Saturday, October 29, 2016

Walking Through Rice

Exploring Bali






The Nefatari Villas, where we were staying outside of Ubud, border the rice fields.  I had been itching for days to take a closer look at them so one morning our hostess pointed us in the right direction and off we went.  As we were walking, a local farmer approached us and asked if we would like a private tour.  I have learned to jump at these chances.  It's a win-win for both parties.  Our guide would make a little money and we would get an up-close personal view of a fascinating place.

Plus, we would have gotten completely lost without him.  And possibly fallen into a trench!
  Because green is my favorite color, I must have taken close to a hundred pictures of these grassy, verdant fields.  I could not get over the bright, almost phosphorescent color.  So rich.  Fresh.  So green!  In my opinion, Bali is in the running with Ireland for the title, "Emerald Isle."

Because our guide was a rice farmer, he was a fount of knowledge.  We couldn't help but comment on the ducks swimming in the water channels.  They provide fertilizer for the fields and help keep the weeds at bay.  They rarely use chemicals in their farming, he said.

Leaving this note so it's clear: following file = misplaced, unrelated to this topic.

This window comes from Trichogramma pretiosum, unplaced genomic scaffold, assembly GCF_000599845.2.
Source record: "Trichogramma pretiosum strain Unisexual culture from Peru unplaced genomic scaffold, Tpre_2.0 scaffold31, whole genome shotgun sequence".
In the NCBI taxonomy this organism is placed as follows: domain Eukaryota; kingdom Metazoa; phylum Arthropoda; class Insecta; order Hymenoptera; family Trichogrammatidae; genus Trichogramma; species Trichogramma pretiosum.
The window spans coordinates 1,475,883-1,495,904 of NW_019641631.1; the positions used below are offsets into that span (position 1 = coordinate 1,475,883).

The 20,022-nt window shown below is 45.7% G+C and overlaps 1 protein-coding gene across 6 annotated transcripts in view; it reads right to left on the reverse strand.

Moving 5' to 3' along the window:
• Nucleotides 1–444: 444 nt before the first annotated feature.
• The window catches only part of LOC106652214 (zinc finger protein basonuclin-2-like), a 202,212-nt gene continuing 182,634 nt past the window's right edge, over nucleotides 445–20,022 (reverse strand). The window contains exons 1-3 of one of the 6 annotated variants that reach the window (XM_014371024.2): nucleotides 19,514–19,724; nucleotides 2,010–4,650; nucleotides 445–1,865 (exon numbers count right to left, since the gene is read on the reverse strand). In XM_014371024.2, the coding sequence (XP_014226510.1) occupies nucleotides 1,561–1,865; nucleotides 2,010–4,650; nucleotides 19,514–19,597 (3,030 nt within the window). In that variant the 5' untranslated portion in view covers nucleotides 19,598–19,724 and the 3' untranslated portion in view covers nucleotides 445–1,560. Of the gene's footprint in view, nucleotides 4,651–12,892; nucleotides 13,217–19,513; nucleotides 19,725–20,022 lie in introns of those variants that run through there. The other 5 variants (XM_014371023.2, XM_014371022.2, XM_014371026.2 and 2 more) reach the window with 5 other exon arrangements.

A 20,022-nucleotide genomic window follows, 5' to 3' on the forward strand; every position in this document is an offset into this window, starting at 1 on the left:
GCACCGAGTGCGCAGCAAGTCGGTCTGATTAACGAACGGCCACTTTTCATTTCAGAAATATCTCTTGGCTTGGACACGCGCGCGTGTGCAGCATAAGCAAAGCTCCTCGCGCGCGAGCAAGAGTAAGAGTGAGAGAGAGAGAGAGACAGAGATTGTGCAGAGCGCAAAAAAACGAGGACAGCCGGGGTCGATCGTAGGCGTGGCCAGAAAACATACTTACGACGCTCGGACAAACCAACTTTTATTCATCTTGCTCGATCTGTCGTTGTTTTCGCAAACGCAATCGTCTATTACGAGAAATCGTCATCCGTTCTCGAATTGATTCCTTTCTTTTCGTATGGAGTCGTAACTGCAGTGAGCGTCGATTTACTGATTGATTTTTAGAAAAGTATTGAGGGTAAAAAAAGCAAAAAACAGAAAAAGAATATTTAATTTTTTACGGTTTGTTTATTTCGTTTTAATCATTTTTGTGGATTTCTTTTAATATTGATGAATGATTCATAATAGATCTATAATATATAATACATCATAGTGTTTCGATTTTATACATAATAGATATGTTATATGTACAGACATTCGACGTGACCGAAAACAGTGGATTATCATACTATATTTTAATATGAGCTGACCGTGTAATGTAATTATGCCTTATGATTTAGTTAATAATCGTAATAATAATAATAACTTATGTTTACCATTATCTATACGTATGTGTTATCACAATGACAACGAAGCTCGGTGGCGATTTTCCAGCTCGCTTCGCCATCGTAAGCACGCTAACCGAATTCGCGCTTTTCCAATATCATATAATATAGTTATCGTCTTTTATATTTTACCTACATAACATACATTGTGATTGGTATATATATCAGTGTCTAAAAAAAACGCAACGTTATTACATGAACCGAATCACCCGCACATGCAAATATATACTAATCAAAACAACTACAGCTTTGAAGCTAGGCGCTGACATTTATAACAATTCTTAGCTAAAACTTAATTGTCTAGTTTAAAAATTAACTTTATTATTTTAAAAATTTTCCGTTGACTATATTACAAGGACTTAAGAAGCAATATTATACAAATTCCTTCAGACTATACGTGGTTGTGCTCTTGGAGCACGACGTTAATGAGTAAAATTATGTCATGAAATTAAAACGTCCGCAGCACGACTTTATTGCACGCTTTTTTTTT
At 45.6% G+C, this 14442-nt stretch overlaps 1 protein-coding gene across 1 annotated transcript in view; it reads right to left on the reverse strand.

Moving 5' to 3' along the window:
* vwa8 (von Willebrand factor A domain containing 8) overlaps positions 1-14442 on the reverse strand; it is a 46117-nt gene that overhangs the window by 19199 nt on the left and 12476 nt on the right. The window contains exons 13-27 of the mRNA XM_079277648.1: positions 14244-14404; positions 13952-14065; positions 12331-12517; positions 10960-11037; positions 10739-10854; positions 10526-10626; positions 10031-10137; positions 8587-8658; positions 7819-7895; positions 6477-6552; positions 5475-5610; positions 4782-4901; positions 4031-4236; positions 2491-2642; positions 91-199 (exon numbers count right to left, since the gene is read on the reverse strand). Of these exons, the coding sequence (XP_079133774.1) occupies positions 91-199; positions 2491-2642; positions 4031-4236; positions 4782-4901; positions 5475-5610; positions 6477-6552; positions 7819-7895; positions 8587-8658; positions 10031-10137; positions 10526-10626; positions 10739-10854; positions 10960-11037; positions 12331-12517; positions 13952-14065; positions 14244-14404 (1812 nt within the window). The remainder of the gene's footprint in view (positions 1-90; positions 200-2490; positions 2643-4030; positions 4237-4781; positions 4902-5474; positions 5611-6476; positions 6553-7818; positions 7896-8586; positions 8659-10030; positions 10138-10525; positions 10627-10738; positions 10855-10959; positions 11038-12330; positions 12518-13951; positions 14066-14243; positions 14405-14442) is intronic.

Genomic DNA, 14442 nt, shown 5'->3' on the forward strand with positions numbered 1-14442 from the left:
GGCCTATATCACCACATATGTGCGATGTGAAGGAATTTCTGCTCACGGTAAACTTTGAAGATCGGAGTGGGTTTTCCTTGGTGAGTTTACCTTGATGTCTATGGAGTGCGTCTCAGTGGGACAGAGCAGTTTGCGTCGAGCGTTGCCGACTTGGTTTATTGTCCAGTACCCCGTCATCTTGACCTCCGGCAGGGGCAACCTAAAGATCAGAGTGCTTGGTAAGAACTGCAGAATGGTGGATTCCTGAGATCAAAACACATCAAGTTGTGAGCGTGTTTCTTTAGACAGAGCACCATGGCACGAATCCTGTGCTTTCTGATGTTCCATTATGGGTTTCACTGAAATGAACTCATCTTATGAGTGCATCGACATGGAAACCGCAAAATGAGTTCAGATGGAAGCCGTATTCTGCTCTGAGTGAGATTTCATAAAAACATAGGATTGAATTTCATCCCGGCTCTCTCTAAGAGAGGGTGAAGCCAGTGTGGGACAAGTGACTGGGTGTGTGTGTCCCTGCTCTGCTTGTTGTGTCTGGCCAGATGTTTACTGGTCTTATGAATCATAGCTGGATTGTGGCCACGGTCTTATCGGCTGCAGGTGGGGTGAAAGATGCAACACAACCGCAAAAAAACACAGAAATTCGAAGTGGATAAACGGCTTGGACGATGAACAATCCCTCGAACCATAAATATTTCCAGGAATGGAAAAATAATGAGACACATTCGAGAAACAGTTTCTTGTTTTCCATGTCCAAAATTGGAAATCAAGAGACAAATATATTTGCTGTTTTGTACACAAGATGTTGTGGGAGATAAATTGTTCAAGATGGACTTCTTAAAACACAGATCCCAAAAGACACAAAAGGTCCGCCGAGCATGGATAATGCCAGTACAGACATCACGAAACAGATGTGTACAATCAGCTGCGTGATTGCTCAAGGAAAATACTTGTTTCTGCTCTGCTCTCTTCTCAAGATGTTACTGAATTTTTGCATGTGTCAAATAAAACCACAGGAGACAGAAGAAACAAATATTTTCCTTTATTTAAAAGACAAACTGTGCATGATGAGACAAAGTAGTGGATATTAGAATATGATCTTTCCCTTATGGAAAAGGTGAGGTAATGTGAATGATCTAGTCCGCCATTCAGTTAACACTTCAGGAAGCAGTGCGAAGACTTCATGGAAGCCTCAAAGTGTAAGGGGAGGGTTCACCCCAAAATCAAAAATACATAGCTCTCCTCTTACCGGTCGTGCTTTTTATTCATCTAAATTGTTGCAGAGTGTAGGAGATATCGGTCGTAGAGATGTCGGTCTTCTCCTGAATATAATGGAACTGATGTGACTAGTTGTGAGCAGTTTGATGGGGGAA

He went on to explain the rice-growing process and the importance of crop rotation to keep the soil healthy.  I didn't know that potatoes and corn are alternate crops in Bali.
Potatoes


Being as I have only seen rice packaged in plastic bags, it was fun to see the grains up close.  He pulled some stalks for us and told us the rice in these fields aren't quite ready yet.  It's not white when it's ripe, but a golden yellow.  Later, we saw piles of rice drying in the sun.
We met other farmers along the way.   I love how the locals have been able to hold on to their land despite a trend towards large global agricultural conglomerations.  I know it's hard work but these men and women not only feed their families, but the people of their country and beyond.  Indonesia is the third largest producer of rice in the world. (China and India are the top two.)